10 Reasons the Holy Name of Jesus Is Special

January is the month dedicated to the Holy Name of Jesus — with a feast dedicated to the Holy Name on January 2 (January 3 in 2022). The IHS images cherished by Catholics for years are an ancient way of depicting his name. I’ve noted before how important it is to say his name, when you can. Here are some reasons why.

1: He was named by the Lord …

“You shall be called by a new name which the mouth of the Lord will give,” says Isaiah 62:2. And, then, the Angel Gabriel, the messenger of the Lord, brought that name to his family: Jesus.

2: … and he was named by Joseph

Jesus, in another sense, was named by a human being. Gabriel told Joseph Mary “will bear a son, and you shall call his name Jesus, for he will save his people from their sins.”

3: He was also named Emmanuel (in a way).

It has puzzled people for centuries that Matthew writes: “All this took place to fulfil what the Lord had spoken by the prophet: ’Behold, a virgin shall conceive and bear a son, and his name shall be called Emmanuel.’”

Why is he named Jesus, then? St. Thomas Aquinas explains that since “Jesus” means “salvation,” Emmanuel “designates the cause of salvation, which is the union of the Divine and human natures in the Person of the Son of God.” Aquinas adds that Isaiah 9:6 says: “His name shall be called Wonderful, Counselor God the Mighty, the Father of the world to come, the Prince of Peace” — the consequences of his role as savior.

4: His name is old … and new.

Recall that Isaiah 62:2 says, “You shall be called by a new name.” But Jesus’ name is not new — it is “Joshua,” used often before and after Jesus. Aquinas explains: All those Joshuas “were saviors in a particular and temporal sense. But in the sense of spiritual and universal salvation, this name is proper to Christ, and thus it is called a ‘new’ name.”

Just as Eve means “mother of all the living,” Abraham means “a father of many nations,” and Peter means “rock,” “Jesus” sums up who the Lord is: Savior.

5: Hallowed be his name, like the Father’s.

The Jewish people have a high regard for the sacredness of names — especially God’s. The divine name was not even allowed to be pronounced. Jesus passed this tradition on to us, teaching us to pray to the Father, “Hallowed be thy name.” Since Jesus is the Second Person of the Trinity, his name is also holy. Says St. Paul, “at the name of Jesus every knee should bow, in heaven and on earth and under the earth, and every tongue confess that Jesus Christ is Lord, to the glory of God the Father.”

6: His name is on the crucifix.

St. John Paul II noted how the name Jesus “proved to be a sign of contradiction.” His name Jesus “was written on the Cross in justification of his death sentence – ‘Jesus, King of the Jews.’” As he saved the world, his name proclaimed him as savior.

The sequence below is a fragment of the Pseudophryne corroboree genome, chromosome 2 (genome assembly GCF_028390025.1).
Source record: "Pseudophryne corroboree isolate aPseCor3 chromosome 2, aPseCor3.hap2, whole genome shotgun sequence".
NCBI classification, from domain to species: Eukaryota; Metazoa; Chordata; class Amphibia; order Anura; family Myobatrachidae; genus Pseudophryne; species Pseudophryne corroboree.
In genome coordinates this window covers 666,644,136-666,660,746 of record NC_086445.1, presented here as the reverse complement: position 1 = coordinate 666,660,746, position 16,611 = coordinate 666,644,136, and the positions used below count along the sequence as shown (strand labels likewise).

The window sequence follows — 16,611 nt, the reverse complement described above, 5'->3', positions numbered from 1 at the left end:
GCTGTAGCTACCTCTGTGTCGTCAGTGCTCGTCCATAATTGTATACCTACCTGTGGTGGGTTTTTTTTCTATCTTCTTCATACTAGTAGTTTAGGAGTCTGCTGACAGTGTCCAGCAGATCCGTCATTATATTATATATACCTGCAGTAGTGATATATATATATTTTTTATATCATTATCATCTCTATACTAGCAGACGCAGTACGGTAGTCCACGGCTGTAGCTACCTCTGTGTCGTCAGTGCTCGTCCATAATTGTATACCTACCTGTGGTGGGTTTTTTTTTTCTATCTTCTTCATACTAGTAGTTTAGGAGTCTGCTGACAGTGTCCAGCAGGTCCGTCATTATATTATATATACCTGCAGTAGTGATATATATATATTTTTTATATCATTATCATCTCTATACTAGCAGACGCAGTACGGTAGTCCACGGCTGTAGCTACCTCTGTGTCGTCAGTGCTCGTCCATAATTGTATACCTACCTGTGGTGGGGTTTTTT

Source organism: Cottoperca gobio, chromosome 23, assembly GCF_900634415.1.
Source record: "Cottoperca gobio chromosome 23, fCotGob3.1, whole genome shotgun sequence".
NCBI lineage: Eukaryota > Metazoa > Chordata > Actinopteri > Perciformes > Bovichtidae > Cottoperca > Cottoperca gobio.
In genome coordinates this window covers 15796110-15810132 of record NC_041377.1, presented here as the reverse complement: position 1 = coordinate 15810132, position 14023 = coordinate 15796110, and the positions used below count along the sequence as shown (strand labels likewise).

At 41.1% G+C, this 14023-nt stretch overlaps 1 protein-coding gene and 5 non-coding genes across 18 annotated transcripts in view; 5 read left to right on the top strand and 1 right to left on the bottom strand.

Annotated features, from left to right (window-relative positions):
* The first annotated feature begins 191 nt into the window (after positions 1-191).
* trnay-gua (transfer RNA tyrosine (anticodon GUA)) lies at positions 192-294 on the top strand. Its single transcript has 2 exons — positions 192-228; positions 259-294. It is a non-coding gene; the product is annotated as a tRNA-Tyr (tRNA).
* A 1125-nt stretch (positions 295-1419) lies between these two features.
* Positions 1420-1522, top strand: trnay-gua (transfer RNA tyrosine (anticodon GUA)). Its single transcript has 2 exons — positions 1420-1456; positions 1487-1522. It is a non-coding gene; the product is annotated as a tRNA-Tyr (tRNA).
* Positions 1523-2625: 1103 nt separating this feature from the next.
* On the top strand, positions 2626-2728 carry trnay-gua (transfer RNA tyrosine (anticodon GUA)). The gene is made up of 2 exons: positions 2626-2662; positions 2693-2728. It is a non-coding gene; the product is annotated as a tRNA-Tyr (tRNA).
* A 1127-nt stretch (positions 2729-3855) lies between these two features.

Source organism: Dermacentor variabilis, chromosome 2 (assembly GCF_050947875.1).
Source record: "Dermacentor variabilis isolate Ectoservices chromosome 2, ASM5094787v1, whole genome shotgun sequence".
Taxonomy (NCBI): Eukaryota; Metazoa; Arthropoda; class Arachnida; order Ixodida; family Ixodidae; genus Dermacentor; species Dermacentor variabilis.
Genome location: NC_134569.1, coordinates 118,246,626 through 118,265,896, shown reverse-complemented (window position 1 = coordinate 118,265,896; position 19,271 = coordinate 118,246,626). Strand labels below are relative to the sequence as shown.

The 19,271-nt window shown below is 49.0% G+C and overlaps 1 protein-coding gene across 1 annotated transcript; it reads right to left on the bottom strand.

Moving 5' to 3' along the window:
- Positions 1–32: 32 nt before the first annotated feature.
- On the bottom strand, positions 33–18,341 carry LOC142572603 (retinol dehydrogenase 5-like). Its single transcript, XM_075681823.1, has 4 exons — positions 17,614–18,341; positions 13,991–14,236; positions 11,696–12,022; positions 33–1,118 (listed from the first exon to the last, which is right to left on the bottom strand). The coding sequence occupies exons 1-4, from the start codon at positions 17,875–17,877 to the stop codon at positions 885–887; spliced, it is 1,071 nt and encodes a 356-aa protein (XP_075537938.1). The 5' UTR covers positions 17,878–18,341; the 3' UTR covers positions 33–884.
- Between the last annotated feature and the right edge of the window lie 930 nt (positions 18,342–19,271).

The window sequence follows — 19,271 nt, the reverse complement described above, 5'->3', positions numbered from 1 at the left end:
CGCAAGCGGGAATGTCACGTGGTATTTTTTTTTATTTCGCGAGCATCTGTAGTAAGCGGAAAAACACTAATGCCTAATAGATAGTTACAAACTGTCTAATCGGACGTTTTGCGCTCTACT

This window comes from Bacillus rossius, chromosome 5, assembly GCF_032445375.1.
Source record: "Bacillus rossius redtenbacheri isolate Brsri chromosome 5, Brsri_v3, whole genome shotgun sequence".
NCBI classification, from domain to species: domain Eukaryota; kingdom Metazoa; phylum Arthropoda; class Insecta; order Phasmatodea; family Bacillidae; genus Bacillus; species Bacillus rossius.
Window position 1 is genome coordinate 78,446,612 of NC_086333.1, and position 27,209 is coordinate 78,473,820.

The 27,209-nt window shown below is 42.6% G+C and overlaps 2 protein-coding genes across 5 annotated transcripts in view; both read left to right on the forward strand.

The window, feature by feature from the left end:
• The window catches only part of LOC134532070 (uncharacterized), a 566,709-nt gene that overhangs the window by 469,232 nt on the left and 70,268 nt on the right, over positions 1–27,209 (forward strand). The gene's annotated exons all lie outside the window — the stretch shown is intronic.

7: St. Peter knew the power of his name.

How powerful is the name of Jesus? In his first sermon, Peter recalled the prophecy of Joel: “Whoever calls on the name of the Lord shall be saved” (Acts 2:21) and said it referred to “Jesus of Nazareth.”

Peter told the lame man at the Temple gate called Beautiful, “I have no silver and gold, but I give you what I have; in the name of Jesus Christ of Nazareth, walk” (Acts 3:6).

8: Suffering for the name is special.

When the apostles were imprisoned for the first time in the history of the Church, they were delighted afterwards and were “rejoicing that they were counted worthy to suffer dishonor for the name.”

9: St. Bernardine’s banner made it noticed.

Throughout the history of the Church, saints have had a great devotion to the name of Jesus. In the 15th century, St. Bernardine of Siena would carry a great banner with the name “Jesus” with him on missions, and his treatise on the Holy Name inspired the Church to look into the spirituality of the name more deeply.

10: St. Isaac Jogue carved it on trees.

St. Isaac Jogues, who served the Algonquin Indians in Northern New York in the 1600s, had a great devotion to the name Jesus. “How often on the stately trees of Ossernenon did I carve the most sacred name of Jesus so that seeing it the demons might take to flight, and hearing it they might tremble with fear,” he said.

But St. Thomas Aquinas put it best.

“Truly it must be said that this name Jesus is of great and manifold power; for it is a refuge for the penitent, a remedy for the sick, a strength for those struggling, a support for those praying, because it confers pardon from sin, the grace of health, victory to those tempted, the power and confidence to obtain salvation,” he wrote. “Therefore, because you are a Savior, be Jesus to me! I am unwilling, Lord, I am unwilling to pay such attention to my wickedness that I should forget your goodness.”

Image: Lawrence OP, Flickr.

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Tom Hoopes

Tom Hoopes, author of The Rosary of Saint John Paul II, The Fatima Family Handbook and What Pope Francis Really Said, is writer in residence at Benedictine College in Kansas. A former reporter in the Washington, D.C., area, he served as press secretary of the U.S. House Ways & Means Committee Chairman and spent 10 years as executive editor of the National Catholic Register newspaper and Faith & Family magazine. His work frequently appears in Catholic publications such as Aleteia.org and the Register. He lives in Atchison, Kansas, with his wife, April, and their nine children.